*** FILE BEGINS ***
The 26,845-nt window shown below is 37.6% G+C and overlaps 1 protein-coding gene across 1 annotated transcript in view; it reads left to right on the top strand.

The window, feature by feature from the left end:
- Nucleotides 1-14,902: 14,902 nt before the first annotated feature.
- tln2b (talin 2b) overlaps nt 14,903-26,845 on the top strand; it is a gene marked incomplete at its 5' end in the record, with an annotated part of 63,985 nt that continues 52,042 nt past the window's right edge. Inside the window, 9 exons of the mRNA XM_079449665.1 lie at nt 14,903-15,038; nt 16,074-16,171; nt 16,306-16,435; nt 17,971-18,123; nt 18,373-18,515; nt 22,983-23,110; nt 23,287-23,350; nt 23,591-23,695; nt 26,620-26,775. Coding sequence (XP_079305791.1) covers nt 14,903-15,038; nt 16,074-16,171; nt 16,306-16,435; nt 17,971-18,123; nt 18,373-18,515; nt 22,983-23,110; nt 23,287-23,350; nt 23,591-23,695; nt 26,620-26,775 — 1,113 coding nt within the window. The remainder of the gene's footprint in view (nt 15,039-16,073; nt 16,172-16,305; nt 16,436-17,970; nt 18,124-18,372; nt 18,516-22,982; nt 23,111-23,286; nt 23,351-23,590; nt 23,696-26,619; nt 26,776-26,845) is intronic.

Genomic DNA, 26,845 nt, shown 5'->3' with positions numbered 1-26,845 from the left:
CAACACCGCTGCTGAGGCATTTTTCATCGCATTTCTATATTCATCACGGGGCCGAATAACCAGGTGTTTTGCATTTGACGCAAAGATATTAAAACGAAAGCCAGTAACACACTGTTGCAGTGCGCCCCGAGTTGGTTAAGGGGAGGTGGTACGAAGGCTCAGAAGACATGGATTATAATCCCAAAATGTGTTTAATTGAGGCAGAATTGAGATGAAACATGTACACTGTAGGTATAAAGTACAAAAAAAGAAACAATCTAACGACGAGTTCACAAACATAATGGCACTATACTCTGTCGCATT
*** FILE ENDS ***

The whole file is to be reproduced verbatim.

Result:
The 26,845-nt window shown below is 37.6% G+C and overlaps 1 protein-coding gene across 1 annotated transcript in view; it reads left to right on the top strand.

The window, feature by feature from the left end:
- Nucleotides 1-14,902: 14,902 nt before the first annotated feature.
- tln2b (talin 2b) overlaps nt 14,903-26,845 on the top strand; it is a gene marked incomplete at its 5' end in the record, with an annotated part of 63,985 nt that continues 52,042 nt past the window's right edge. Inside the window, 9 exons of the mRNA XM_079449665.1 lie at nt 14,903-15,038; nt 16,074-16,171; nt 16,306-16,435; nt 17,971-18,123; nt 18,373-18,515; nt 22,983-23,110; nt 23,287-23,350; nt 23,591-23,695; nt 26,620-26,775. Coding sequence (XP_079305791.1) covers nt 14,903-15,038; nt 16,074-16,171; nt 16,306-16,435; nt 17,971-18,123; nt 18,373-18,515; nt 22,983-23,110; nt 23,287-23,350; nt 23,591-23,695; nt 26,620-26,775 — 1,113 coding nt within the window. The remainder of the gene's footprint in view (nt 15,039-16,073; nt 16,172-16,305; nt 16,436-17,970; nt 18,124-18,372; nt 18,516-22,982; nt 23,111-23,286; nt 23,351-23,590; nt 23,696-26,619; nt 26,776-26,845) is intronic.

Genomic DNA, 26,845 nt, shown 5'->3' with positions numbered 1-26,845 from the left:
CAACACCGCTGCTGAGGCATTTTTCATCGCATTTCTATATTCATCACGGGGCCGAATAACCAGGTGTTTTGCATTTGACGCAAAGATATTAAAACGAAAGCCAGTAACACACTGTTGCAGTGCGCCCCGAGTTGGTTAAGGGGAGGTGGTACGAAGGCTCAGAAGACATGGATTATAATCCCAAAATGTGTTTAATTGAGGCAGAATTGAGATGAAACATGTACACTGTAGGTATAAAGTACAAAAAAAGAAACAATCTAACGACGAGTTCACAAACATAATGGCACTATACTCTGTCGCATT